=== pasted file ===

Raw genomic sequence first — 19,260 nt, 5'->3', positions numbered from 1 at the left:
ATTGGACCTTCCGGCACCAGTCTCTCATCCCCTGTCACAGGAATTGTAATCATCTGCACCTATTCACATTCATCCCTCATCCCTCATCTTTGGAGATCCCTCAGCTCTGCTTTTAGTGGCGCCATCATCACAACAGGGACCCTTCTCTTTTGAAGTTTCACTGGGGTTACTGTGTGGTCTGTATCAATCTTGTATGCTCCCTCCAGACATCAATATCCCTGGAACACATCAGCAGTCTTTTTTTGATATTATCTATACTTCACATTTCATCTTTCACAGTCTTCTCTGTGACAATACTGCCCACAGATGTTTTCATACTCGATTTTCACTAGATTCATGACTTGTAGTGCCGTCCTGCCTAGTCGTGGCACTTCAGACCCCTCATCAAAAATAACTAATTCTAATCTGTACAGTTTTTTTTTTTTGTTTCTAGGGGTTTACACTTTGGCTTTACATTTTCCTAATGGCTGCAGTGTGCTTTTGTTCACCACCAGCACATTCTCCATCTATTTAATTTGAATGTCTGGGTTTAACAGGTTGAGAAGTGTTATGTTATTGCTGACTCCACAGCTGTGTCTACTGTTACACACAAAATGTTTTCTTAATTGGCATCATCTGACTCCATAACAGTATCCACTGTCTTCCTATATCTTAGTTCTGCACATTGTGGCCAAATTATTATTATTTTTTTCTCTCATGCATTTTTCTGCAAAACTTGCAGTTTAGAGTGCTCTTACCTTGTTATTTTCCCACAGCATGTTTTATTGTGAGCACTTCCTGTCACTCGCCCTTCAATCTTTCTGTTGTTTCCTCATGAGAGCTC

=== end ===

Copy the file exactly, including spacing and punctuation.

Raw genomic sequence first — 19,260 nt, 5'->3', positions numbered from 1 at the left:
ATTGGACCTTCCGGCACCAGTCTCTCATCCCCTGTCACAGGAATTGTAATCATCTGCACCTATTCACATTCATCCCTCATCCCTCATCTTTGGAGATCCCTCAGCTCTGCTTTTAGTGGCGCCATCATCACAACAGGGACCCTTCTCTTTTGAAGTTTCACTGGGGTTACTGTGTGGTCTGTATCAATCTTGTATGCTCCCTCCAGACATCAATATCCCTGGAACACATCAGCAGTCTTTTTTTGATATTATCTATACTTCACATTTCATCTTTCACAGTCTTCTCTGTGACAATACTGCCCACAGATGTTTTCATACTCGATTTTCACTAGATTCATGACTTGTAGTGCCGTCCTGCCTAGTCGTGGCACTTCAGACCCCTCATCAAAAATAACTAATTCTAATCTGTACAGTTTTTTTTTTTTGTTTCTAGGGGTTTACACTTTGGCTTTACATTTTCCTAATGGCTGCAGTGTGCTTTTGTTCACCACCAGCACATTCTCCATCTATTTAATTTGAATGTCTGGGTTTAACAGGTTGAGAAGTGTTATGTTATTGCTGACTCCACAGCTGTGTCTACTGTTACACACAAAATGTTTTCTTAATTGGCATCATCTGACTCCATAACAGTATCCACTGTCTTCCTATATCTTAGTTCTGCACATTGTGGCCAAATTATTATTATTTTTTTCTCTCATGCATTTTTCTGCAAAACTTGCAGTTTAGAGTGCTCTTACCTTGTTATTTTCCCACAGCATGTTTTATTGTGAGCACTTCCTGTCACTCGCCCTTCAATCTTTCTGTTGTTTCCTCATGAGAGCTC